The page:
By Fauzia Burke
Those of you who know me are probably shocked at the title of this blog. You know I am a true believer in digital marketing and publicity and always suggest to authors that they should spend time developing a relationship with their readers. So why am I asking this question? For a couple of reasons: One because I am seeing social media burn-out in authors and second because I realized that two of the top selling authors of 2012 did not invest much time in social media.
According to Publisher’s Weekly, the three biggest selling authors last year were E. L. James, Suzanne Collins & Gillian Flynn. Neither Suzanne Collins nor Gillian Flynn spend much time on social networking. So how important is it for sales? I decided to ask this question to someone who has had a front row seat to the success of Gillian Flynn as well as many other authors.
The following is an interview with Gillian Flynn’s literary agent Stephanie Rostan (Levine Greenberg)
Hi Stephanie, I appreciate you taking the time to answer some questions about the success of GONE GIRL:
Q. I noticed that Ms. Flynn’s website is great but not updated often. I could not find a blog, a mailing list, or a Twitter handle. I may have missed them, but it was not obvious. She has a Facebook page with 13,000 people which I assume is updated by someone other than her and only about her events. Clearly in this case, the books are hugely successful without the author’s investment in social media, so do you think an investment of social media/digital marketing is important for an author’s success?
A: Yes, but it is not always the author’s investment. There has certainly been a lot of social media chatter ABOUT Gillian’s books, although it’s true that for the most part she was not out there participating in or generating the conversation. I think a lot of this was ignited by media coverage of the book (online and off) and early on it was helped by a widespread galley distribution that the publisher executed for GONE GIRL. The book itself really encourages discussion, so as more people read it, more people felt compelled to talk about it.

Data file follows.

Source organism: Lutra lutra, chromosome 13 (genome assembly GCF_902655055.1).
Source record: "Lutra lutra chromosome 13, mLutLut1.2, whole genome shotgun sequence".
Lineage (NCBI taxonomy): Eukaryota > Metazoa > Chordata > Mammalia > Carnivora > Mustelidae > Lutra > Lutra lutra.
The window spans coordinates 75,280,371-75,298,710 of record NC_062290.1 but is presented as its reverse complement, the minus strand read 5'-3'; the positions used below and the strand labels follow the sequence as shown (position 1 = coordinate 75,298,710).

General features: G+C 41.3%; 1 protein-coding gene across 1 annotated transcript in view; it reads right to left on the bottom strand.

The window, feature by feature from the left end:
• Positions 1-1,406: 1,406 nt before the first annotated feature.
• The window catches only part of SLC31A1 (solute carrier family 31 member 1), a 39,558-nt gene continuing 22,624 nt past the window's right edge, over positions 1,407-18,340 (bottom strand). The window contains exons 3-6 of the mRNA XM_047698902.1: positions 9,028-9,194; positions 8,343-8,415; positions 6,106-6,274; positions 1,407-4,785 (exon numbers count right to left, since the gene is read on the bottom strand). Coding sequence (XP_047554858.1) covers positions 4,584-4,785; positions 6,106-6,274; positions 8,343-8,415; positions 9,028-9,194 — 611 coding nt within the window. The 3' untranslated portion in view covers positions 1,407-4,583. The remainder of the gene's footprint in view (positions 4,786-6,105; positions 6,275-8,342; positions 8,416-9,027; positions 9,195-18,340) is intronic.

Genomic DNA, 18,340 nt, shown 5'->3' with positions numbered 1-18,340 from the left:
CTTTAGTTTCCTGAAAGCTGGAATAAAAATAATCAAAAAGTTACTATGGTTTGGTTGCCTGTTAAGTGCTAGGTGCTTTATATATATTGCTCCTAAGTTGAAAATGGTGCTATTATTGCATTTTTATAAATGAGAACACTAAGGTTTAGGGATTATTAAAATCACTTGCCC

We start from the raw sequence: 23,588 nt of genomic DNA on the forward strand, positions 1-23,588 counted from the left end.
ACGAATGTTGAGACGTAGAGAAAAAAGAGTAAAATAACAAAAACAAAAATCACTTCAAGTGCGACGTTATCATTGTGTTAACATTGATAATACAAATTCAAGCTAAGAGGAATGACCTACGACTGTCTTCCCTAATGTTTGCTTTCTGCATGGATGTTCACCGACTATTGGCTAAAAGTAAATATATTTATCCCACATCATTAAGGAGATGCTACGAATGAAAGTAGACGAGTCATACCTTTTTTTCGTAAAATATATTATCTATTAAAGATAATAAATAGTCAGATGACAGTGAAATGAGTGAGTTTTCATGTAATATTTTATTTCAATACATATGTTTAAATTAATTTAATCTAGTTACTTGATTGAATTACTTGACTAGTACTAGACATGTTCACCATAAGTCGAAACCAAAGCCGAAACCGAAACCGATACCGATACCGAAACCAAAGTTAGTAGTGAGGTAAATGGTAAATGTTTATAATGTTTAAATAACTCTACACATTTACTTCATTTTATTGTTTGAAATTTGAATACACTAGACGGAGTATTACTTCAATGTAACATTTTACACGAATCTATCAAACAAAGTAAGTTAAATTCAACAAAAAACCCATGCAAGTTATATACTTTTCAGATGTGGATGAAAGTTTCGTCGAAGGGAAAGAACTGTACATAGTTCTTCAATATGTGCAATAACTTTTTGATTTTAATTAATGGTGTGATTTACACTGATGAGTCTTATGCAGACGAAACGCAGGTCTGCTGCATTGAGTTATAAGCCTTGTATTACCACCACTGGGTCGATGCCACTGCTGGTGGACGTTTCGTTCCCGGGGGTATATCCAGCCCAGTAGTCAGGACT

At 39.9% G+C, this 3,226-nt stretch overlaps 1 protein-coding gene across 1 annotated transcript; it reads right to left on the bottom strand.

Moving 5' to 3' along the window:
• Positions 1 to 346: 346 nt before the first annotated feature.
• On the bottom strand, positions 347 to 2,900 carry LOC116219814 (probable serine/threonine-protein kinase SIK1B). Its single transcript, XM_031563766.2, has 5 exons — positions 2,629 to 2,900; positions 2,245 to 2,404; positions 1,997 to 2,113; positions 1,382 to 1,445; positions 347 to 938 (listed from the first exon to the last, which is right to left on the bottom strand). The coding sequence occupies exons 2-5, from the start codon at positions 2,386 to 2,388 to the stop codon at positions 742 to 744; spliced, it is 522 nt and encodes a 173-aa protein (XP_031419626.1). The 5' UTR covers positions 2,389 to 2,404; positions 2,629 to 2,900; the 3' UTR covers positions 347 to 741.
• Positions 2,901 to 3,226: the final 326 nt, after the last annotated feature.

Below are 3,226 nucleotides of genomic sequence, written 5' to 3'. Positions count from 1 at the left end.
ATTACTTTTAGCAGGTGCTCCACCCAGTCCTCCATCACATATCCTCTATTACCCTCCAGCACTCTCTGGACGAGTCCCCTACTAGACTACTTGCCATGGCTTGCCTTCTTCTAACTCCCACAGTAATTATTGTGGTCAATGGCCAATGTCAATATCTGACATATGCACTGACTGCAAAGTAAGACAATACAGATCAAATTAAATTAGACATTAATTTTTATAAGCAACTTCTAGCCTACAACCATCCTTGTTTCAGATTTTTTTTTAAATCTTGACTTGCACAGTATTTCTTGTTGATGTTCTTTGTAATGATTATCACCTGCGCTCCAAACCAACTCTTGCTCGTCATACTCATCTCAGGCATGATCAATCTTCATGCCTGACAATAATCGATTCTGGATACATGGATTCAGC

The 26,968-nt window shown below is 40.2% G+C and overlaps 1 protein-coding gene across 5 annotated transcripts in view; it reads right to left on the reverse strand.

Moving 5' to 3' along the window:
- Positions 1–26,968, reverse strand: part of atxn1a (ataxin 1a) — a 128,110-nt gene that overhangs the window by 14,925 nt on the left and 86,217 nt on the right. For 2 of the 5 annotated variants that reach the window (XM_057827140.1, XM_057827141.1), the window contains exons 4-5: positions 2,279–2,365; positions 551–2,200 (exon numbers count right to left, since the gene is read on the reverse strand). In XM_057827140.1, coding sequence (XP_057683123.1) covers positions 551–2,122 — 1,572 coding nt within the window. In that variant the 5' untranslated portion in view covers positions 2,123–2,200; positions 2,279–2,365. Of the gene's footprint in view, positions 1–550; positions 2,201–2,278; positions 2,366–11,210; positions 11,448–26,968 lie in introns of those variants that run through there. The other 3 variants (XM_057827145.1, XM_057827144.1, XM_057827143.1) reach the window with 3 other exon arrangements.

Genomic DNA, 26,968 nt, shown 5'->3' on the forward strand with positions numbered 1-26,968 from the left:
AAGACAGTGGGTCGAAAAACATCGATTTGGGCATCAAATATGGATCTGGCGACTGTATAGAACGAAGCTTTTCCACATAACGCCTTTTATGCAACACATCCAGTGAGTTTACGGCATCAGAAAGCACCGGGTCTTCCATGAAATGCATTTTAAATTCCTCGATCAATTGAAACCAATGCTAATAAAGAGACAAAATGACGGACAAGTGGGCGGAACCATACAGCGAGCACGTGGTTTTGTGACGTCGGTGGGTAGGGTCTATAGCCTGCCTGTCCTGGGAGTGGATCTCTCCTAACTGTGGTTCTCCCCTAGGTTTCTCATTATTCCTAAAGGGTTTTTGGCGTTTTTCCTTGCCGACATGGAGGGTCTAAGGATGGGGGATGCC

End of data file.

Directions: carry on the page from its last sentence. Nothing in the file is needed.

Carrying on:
If the main function of social media, for an author, is to get the word out that this book is worth reading — ideally to the people who will be most likely to read it — and this can be accomplished in other ways (media coverage, ads, bookstore placement, online retailer promotion), then the social media component becomes less important. I also think it’s critical that no matter how active an author is online, the conversation about them and/or their book must be picked up and carried on by others for it to truly have an impact on sales. It can’t be ONLY about the author talking (blogging/tweeting).
Also . . . there is a big difference for fiction vs. nonfiction authors. For nonfiction authors with a specific expertise, being out there in the community that has interest in that expertise will most likely be effective in selling their book. For fiction authors, trying to “sell” their personality may not be as useful for getting someone to read their book for the first time — this isn’t a popularity contest, it’s about the reading experience. I do think readers like to form relationships with authors whose books they love, but that comes AFTER they’ve read the book. So it can be more useful in building and maintaining an audience over time.
Q: So in your opinion, novelists are better off focusing all their attention on writing the best book they can?